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Final Lab Report 2 (MH and LL): Determination of the Boltzmann Constant and Elementary Electron Charge through Noise Measurements

Abstract

Two sources of noise, Johnson noise and shot noise, are investigated in this experiment.**Grammar errors:** *The Johnson noise, which is the* voltage fluctuations across a resistor that arose from the random motion of electrons, is measured using the **Not defined** *Noise Fundamentals box*. The noise was measured across different resistances and at different bandwidths at room temperature, resulting in a calculation of the Boltzmann constant of \(1.4600 \pm0.0054 \cdot 10^{-23}\textrm{ m}^2 \textrm{ kg} \textrm{ s}^{-2} \textrm{ K}^{-1}\) and \(1.4600 \pm0.0052 \cdot 10^{-23} \textrm{ m}^2 \textrm{ kg} \textrm{ s}^{-2} \textrm{ K}^{-1}\). The shot noise occurs due to the quantization of charge, and was measured by varying current in the system, with which we calculated the electron charge of \(1.649 \pm 0.007 \cdot 10^{-19} \textrm{ Coulombs}\). They agree quite well with the accepted values of \(1.38064852 \cdot 10^{-23} \textrm{ m}^2 \textrm{ kg} \textrm{ s}^{-2} \textrm{ k}^{-1}\), and \(1.64 \cdot 10^{-19} \textrm{C}\) for the Boltzmann constant and electron charge respectively. Errors are discussed.

Editor’s Notes:

a reader won’t know what a “Noise Fundamentals” box is. More helpful – and more relevant – would be “a specially designed low noise preamplifier, a combination of high and low pass filters and amplifiers, and a voltage multiplier.” But it isn’t clear you need this phrase at all in a sentence explaining what Johnson noise is, since the next sentence explains what you measured: the dependence of Johnson noise on the resistance and bandwidth.

the “quite well” statement doesn’t match your quoted uncertainty for your measurement of \(k_B\). The percent deviation of your best estimate of the value of kB from the accepted value is \(5.8\%\), but if you are using 1 standard deviation σ as the uncertainty in your measurement of kB , then your value differs from the accepted value by 16 \(\sigma\). If we assume that your estimate of uncertainty is correct, then the two values don’t agree at all, much less quite well. A difference of 16 \(\sigma\) simply isn’t possible if you are really measuring the same thing. If, on the other hand, we assume that \(6\%\) really is close agreement, then you have substantially underestimated your uncertainty or the accuracy of your measurement is substantially worse than the precision (meaning there is an unaccounted for source of systematic error leading to an excessively high value).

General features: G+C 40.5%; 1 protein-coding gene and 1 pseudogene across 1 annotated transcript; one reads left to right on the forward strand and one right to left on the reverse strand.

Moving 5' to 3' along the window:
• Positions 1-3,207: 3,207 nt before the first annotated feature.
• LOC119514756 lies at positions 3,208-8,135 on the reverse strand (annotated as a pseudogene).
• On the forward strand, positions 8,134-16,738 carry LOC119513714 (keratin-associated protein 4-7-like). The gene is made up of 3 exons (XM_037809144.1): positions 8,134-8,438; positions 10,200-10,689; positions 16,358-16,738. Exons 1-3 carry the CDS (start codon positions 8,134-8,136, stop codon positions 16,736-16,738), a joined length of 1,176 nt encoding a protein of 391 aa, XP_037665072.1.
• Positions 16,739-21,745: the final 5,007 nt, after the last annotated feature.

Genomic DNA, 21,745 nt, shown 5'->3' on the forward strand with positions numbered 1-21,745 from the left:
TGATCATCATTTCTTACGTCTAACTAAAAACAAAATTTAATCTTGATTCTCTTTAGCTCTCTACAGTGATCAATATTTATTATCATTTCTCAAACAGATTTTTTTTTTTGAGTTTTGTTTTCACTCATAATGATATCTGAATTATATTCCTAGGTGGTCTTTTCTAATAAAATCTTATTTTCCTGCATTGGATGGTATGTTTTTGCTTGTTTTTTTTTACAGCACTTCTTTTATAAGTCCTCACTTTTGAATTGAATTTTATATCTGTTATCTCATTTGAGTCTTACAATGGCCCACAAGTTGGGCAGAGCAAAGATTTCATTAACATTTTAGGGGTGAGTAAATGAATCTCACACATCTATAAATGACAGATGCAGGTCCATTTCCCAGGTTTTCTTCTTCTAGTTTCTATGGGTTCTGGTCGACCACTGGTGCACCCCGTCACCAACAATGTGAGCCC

in this case, you appear to have confused the accuracy with which a computer can fit a straight line through your \(k_B\) data with the precision and accuracy with which you acquired that data. Disappointingly, it also appears you didn’t collect the data you would need to do so and so don’t have the uncertainties needed to calculate a weighted fit nor calculated the chi-square probability between that fit and your data. These determinations and calculations also appear to be missing for the Shot noise determination of \(e\). A determination of uncertainty — and ‘error bars’ for plots — and a measure of the goodness of fit are essential elements of an advanced experiment.

I suspect you have made at least one miscalculation somewhere along the line for \(k_B\), and that

*may*have lead to the deviation of your result from what would be expected. One reason I suspect this is that you have data points that have negative bandwidths. Looking at your data on plotly, however, it is not possible for me to figure out how that occurred. I’ve tried, but there’s simply no way to trace your calculations or reproduce your results. This is because not all the needed information is there. Consider, for example, the \(10 \textrm{ k}\Omega\) data table. The ‘dark current’ offset isn’t listed, so I don’t know if that was taken into account or not. the gains aren’t listed, and even if I use the ones from your writeup, I don’t know what ‘output voltage’ in the Plotly table means? What does it correspond to in terms of the equations and variables in your paper? And what does \(V^2\) mean in that table? It can’t be the same as the \(V^2\) values in your tables, as the plotly table has values on the order of 1.425e-13, and the data table has units of 1.0e+2. Why such a careless and incomplete approach to the data collection and analysis?

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